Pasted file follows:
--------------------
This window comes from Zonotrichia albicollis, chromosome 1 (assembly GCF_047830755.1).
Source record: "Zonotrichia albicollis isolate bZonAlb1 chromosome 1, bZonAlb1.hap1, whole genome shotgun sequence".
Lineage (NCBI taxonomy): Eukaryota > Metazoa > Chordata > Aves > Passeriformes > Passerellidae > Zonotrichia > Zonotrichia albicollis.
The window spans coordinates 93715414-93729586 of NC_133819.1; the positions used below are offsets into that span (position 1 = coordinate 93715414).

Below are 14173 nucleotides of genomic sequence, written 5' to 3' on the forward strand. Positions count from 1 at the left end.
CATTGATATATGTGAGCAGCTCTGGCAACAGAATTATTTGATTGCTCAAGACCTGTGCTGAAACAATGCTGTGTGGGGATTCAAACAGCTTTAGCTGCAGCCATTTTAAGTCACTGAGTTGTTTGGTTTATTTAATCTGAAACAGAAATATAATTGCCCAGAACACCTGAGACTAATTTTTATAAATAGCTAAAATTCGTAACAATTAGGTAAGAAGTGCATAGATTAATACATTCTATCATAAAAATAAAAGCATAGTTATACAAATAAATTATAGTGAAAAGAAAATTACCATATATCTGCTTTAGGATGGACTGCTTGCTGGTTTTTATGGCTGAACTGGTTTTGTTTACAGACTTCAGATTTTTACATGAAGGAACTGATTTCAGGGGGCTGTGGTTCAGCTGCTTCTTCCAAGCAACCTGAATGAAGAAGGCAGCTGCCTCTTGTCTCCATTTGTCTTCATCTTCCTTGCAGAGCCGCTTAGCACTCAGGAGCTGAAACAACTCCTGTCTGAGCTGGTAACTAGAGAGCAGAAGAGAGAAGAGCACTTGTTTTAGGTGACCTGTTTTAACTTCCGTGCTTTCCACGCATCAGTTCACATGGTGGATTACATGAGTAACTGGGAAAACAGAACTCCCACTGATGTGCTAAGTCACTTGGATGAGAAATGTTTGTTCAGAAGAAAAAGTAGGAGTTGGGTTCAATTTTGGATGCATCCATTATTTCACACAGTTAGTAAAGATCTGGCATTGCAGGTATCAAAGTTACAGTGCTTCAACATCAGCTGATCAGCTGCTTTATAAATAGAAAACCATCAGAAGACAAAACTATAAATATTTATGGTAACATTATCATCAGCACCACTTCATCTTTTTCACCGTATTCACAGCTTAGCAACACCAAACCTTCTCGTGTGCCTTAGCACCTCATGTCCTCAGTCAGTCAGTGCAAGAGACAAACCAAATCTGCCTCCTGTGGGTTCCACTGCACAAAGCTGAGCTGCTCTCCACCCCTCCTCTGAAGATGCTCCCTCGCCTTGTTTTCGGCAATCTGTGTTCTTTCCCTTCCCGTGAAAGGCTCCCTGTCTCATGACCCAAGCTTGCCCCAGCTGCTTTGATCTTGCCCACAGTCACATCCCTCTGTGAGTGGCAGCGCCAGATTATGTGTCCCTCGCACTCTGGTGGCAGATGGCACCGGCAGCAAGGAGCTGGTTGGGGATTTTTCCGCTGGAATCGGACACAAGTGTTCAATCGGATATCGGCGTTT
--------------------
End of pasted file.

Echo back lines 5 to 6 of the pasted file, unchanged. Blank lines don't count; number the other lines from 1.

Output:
Below are 14173 nucleotides of genomic sequence, written 5' to 3' on the forward strand. Positions count from 1 at the left end.
CATTGATATATGTGAGCAGCTCTGGCAACAGAATTATTTGATTGCTCAAGACCTGTGCTGAAACAATGCTGTGTGGGGATTCAAACAGCTTTAGCTGCAGCCATTTTAAGTCACTGAGTTGTTTGGTTTATTTAATCTGAAACAGAAATATAATTGCCCAGAACACCTGAGACTAATTTTTATAAATAGCTAAAATTCGTAACAATTAGGTAAGAAGTGCATAGATTAATACATTCTATCATAAAAATAAAAGCATAGTTATACAAATAAATTATAGTGAAAAGAAAATTACCATATATCTGCTTTAGGATGGACTGCTTGCTGGTTTTTATGGCTGAACTGGTTTTGTTTACAGACTTCAGATTTTTACATGAAGGAACTGATTTCAGGGGGCTGTGGTTCAGCTGCTTCTTCCAAGCAACCTGAATGAAGAAGGCAGCTGCCTCTTGTCTCCATTTGTCTTCATCTTCCTTGCAGAGCCGCTTAGCACTCAGGAGCTGAAACAACTCCTGTCTGAGCTGGTAACTAGAGAGCAGAAGAGAGAAGAGCACTTGTTTTAGGTGACCTGTTTTAACTTCCGTGCTTTCCACGCATCAGTTCACATGGTGGATTACATGAGTAACTGGGAAAACAGAACTCCCACTGATGTGCTAAGTCACTTGGATGAGAAATGTTTGTTCAGAAGAAAAAGTAGGAGTTGGGTTCAATTTTGGATGCATCCATTATTTCACACAGTTAGTAAAGATCTGGCATTGCAGGTATCAAAGTTACAGTGCTTCAACATCAGCTGATCAGCTGCTTTATAAATAGAAAACCATCAGAAGACAAAACTATAAATATTTATGGTAACATTATCATCAGCACCACTTCATCTTTTTCACCGTATTCACAGCTTAGCAACACCAAACCTTCTCGTGTGCCTTAGCACCTCATGTCCTCAGTCAGTCAGTGCAAGAGACAAACCAAATCTGCCTCCTGTGGGTTCCACTGCACAAAGCTGAGCTGCTCTCCACCCCTCCTCTGAAGATGCTCCCTCGCCTTGTTTTCGGCAATCTGTGTTCTTTCCCTTCCCGTGAAAGGCTCCCTGTCTCATGACCCAAGCTTGCCCCAGCTGCTTTGATCTTGCCCACAGTCACATCCCTCTGTGAGTGGCAGCGCCAGATTATGTGTCCCTCGCACTCTGGTGGCAGATGGCACCGGCAGCAAGGAGCTGGTTGGGGATTTTTCCGCTGGAATCGGACACAAGTGTTCAATCGGATATCGGCGTTT